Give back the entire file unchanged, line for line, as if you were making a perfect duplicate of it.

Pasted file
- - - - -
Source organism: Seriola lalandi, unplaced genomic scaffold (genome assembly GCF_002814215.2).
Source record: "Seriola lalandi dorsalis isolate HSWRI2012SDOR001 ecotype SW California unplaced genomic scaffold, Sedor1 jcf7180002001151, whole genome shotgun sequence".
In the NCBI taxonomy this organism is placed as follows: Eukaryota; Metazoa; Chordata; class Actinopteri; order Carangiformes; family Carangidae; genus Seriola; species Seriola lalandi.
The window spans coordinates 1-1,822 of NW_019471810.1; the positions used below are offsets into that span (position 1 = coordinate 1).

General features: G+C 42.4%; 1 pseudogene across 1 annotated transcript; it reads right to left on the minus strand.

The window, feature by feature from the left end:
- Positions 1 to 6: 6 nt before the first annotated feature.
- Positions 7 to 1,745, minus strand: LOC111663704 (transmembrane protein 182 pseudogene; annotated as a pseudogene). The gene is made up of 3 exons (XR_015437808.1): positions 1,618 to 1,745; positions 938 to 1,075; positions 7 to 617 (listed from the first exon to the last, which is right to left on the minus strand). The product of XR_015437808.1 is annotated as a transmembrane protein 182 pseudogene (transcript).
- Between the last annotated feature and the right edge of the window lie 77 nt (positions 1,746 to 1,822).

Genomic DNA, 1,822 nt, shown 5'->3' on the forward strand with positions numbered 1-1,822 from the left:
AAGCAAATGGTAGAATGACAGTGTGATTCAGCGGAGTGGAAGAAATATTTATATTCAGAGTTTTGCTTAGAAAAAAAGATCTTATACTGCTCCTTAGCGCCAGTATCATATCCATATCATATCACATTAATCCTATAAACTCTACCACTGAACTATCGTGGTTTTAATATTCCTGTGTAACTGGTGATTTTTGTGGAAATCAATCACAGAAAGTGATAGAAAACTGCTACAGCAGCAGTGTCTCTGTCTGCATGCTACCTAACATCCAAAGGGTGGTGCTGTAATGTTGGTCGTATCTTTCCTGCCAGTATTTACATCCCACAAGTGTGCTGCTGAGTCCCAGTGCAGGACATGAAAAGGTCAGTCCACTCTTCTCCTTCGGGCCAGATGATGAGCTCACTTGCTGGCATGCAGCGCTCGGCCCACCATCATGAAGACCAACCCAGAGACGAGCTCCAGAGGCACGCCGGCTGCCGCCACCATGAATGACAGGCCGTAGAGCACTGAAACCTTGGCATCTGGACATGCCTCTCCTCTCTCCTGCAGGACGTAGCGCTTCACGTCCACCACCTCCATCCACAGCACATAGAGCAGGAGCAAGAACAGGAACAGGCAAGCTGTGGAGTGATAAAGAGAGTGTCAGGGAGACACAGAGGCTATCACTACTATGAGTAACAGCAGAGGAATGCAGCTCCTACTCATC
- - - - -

Source organism: Seriola lalandi, unplaced genomic scaffold (genome assembly GCF_002814215.2).
Source record: "Seriola lalandi dorsalis isolate HSWRI2012SDOR001 ecotype SW California unplaced genomic scaffold, Sedor1 jcf7180002001151, whole genome shotgun sequence".
In the NCBI taxonomy this organism is placed as follows: Eukaryota; Metazoa; Chordata; class Actinopteri; order Carangiformes; family Carangidae; genus Seriola; species Seriola lalandi.
The window spans coordinates 1-1,822 of NW_019471810.1; the positions used below are offsets into that span (position 1 = coordinate 1).

General features: G+C 42.4%; 1 pseudogene across 1 annotated transcript; it reads right to left on the minus strand.

The window, feature by feature from the left end:
- Positions 1 to 6: 6 nt before the first annotated feature.
- Positions 7 to 1,745, minus strand: LOC111663704 (transmembrane protein 182 pseudogene; annotated as a pseudogene). The gene is made up of 3 exons (XR_015437808.1): positions 1,618 to 1,745; positions 938 to 1,075; positions 7 to 617 (listed from the first exon to the last, which is right to left on the minus strand). The product of XR_015437808.1 is annotated as a transmembrane protein 182 pseudogene (transcript).
- Between the last annotated feature and the right edge of the window lie 77 nt (positions 1,746 to 1,822).

Genomic DNA, 1,822 nt, shown 5'->3' on the forward strand with positions numbered 1-1,822 from the left:
AAGCAAATGGTAGAATGACAGTGTGATTCAGCGGAGTGGAAGAAATATTTATATTCAGAGTTTTGCTTAGAAAAAAAGATCTTATACTGCTCCTTAGCGCCAGTATCATATCCATATCATATCACATTAATCCTATAAACTCTACCACTGAACTATCGTGGTTTTAATATTCCTGTGTAACTGGTGATTTTTGTGGAAATCAATCACAGAAAGTGATAGAAAACTGCTACAGCAGCAGTGTCTCTGTCTGCATGCTACCTAACATCCAAAGGGTGGTGCTGTAATGTTGGTCGTATCTTTCCTGCCAGTATTTACATCCCACAAGTGTGCTGCTGAGTCCCAGTGCAGGACATGAAAAGGTCAGTCCACTCTTCTCCTTCGGGCCAGATGATGAGCTCACTTGCTGGCATGCAGCGCTCGGCCCACCATCATGAAGACCAACCCAGAGACGAGCTCCAGAGGCACGCCGGCTGCCGCCACCATGAATGACAGGCCGTAGAGCACTGAAACCTTGGCATCTGGACATGCCTCTCCTCTCTCCTGCAGGACGTAGCGCTTCACGTCCACCACCTCCATCCACAGCACATAGAGCAGGAGCAAGAACAGGAACAGGCAAGCTGTGGAGTGATAAAGAGAGTGTCAGGGAGACACAGAGGCTATCACTACTATGAGTAACAGCAGAGGAATGCAGCTCCTACTCATC